New Budget for California

On June 27, Governor Edmund G. Brown Jr. signed the 2017-18 California State Budget. Here’s a look at some of the highlights: 

Cannabis Regulation

The Budget integrates the existing Medical Cannabis Regulation and Safety Act with the Adult Use of Marijuana Act (Proposition 64), which voters approved in November 2016, and provides a single regulatory system that will govern the cannabis industry in California while maximizing public and consumer safety. To ensure health and safety, licenses to test cannabis will be independent of all other license categories. In addition, quality assurance compliance monitors will conduct random quality assurance audits of distributors including the review of test results and tax payments, to provide for greater public and consumer safety and to ensure appropriate tax remittance. These two processes will ensure that cannabis or cannabis products will undergo quality assurance, inspection, and testing before products may be offered for retail sale, and that the state properly collects the taxes. The new Medicinal and Adult‑Use Cannabis Regulation and Safety Act allows for a vertically integrated licensing structure for both adult use and medicinal cannabis licenses, providing for models that allow small businesses to also thrive while preventing the development of monopolies. The Act provides for an open distribution model, allowing a business to hold multiple licenses, including a distribution license, making it easier for businesses to enter the market, encouraging innovation, and strengthening compliance with state laws. It also enhances environmental rules and regulations to provide greater protection against the environmental impacts of cannabis.

Enhanced Dam Safety

The Budget enacts legislation to require dams to have an emergency action plan that is updated at least every 10 years, with limited exceptions for low hazard dams. It also requires all dams and critical appurtenant structures to have updated inundation maps and to update the maps every 10 years, or sooner if local development patterns change, and provides regulatory tools to support these changes ranging from monetary fines to operational restrictions for failure to comply.  It also provides funds for improvements to emergency action plans and extended evaluations of appurtenant structures.

Road Repair and Accountability Act of 2017 (SB 1)

The Budget implements the Road Repair and Accountability Act of 2017 (SB 1), which returns the gas tax’s purchasing power to 1994 levels and provides $54 billion in new funding over the next decade, split evenly between state and local funding. It calls for a focus on “fix‑it‑first” investments to repair neighborhood roads and state highways and bridges and make key investments in trade and commute corridors to support continued economic growth and implement a sustainable freight strategy. It also invests in passenger rail and public transit modernization and improvement.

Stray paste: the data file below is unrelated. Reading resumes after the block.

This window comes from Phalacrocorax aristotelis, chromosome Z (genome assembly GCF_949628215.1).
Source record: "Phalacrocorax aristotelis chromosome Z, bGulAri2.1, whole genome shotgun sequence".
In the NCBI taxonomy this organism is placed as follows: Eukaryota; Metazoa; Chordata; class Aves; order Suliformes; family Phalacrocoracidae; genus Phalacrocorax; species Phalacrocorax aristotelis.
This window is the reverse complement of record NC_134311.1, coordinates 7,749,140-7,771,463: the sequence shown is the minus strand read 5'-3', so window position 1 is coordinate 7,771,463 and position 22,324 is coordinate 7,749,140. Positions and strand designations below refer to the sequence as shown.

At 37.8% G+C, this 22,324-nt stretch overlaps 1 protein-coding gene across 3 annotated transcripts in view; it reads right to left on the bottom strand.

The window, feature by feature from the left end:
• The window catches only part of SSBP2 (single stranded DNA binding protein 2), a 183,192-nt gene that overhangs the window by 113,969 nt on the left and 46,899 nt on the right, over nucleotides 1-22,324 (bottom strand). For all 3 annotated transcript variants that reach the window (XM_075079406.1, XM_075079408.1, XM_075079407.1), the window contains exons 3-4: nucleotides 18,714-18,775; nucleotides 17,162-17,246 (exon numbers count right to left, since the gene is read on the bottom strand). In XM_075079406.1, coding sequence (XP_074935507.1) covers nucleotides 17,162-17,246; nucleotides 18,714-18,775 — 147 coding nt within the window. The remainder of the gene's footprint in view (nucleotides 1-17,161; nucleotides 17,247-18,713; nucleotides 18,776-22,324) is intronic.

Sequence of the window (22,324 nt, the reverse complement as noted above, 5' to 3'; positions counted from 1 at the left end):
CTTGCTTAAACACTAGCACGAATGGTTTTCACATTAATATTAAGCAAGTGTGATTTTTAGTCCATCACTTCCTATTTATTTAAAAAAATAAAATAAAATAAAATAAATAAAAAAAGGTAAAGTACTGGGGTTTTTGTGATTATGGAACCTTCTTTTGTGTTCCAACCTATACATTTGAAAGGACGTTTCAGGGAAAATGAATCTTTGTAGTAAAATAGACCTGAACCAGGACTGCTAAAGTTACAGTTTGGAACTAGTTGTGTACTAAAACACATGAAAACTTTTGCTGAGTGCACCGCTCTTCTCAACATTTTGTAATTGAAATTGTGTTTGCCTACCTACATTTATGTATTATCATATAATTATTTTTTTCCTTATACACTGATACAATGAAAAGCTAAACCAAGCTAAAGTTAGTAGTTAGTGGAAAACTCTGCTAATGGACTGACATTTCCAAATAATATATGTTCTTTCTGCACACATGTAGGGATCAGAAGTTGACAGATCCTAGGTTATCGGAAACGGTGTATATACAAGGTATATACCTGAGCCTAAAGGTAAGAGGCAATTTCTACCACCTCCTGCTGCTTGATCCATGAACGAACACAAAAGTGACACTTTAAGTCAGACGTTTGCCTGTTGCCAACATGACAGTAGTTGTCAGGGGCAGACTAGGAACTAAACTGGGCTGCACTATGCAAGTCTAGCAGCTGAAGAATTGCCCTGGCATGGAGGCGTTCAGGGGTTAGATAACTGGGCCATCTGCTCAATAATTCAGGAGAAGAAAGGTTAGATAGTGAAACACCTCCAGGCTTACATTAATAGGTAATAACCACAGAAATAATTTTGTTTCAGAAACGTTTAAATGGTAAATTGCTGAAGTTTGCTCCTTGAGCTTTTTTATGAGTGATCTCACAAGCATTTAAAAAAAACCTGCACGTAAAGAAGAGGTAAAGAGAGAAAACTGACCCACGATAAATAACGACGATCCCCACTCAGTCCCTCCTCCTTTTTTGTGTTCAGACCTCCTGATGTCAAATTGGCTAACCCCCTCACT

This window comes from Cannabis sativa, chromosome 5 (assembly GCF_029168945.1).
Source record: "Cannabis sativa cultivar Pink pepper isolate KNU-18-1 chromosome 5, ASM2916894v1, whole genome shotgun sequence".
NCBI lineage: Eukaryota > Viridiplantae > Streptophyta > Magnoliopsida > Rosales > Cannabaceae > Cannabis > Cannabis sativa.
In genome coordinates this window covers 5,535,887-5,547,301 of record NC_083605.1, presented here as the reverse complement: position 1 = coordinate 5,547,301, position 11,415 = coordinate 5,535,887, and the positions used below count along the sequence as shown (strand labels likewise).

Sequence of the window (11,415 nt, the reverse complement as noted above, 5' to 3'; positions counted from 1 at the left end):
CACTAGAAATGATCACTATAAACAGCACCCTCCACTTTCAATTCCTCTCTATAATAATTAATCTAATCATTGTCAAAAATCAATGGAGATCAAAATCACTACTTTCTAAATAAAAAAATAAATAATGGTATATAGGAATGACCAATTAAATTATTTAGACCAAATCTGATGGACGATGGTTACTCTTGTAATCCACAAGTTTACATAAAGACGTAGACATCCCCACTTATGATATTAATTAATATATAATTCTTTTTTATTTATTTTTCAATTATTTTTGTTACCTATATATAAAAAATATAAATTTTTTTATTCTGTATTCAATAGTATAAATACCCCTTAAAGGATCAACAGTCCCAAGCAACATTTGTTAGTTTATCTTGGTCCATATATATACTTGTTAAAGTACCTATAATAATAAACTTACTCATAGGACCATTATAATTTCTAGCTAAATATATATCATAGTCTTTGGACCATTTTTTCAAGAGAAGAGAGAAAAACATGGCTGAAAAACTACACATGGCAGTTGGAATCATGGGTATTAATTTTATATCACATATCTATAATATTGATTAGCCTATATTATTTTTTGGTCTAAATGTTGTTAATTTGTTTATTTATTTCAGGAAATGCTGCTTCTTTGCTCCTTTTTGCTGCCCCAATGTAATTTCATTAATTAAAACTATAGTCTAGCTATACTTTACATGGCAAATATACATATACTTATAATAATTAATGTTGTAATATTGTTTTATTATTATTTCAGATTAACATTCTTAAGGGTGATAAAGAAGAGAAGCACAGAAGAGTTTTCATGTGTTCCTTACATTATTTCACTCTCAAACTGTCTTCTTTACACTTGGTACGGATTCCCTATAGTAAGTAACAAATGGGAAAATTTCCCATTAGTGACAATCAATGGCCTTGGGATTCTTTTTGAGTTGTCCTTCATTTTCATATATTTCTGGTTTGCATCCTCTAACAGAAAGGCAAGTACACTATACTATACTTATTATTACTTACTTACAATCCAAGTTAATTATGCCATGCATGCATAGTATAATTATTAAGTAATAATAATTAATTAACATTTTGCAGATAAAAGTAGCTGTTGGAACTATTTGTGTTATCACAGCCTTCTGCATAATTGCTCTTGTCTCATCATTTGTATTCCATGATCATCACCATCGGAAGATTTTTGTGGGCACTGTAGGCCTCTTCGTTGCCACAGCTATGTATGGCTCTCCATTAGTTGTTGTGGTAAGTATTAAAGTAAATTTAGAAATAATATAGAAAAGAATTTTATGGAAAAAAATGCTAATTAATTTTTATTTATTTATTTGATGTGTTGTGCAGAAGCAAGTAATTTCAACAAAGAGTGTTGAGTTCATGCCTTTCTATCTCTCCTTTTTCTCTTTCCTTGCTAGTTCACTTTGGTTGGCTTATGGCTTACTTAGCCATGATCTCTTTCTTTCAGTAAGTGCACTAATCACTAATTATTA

Department of Parks and Recreation

Under the Road Repair and Accountability Act, the Department of Parks and Recreation will receive additional revenues which will support state parks, including off‑highway vehicle and boating programs.

Extended Fire Season

Provides funds and reimbursements for the California Department of Forestry and Fire Protection (Cal Fire) to expand the state’s firefighting capabilities and extend the fire season.

Saving Our Water

The Budget encourages efforts to make conservation a way of life by adding two positions to the Water Board to be funded within existing resources to continue to evaluate ongoing reporting of local water conservation data. It also provides money to support the Save Our Water campaign, which will continue public outreach to encourage water conservation.

Earned Income Tax Credit

The 2017 Budget expands California’s Earned Income Tax Credit to support more working families, including self‑employed parents, in line with the federal credit. In addition, it expands income ranges to help families working up to full‑time at the newly increased minimum wage to benefit from the program.

For more on the 2017-18 California State Budget, visit


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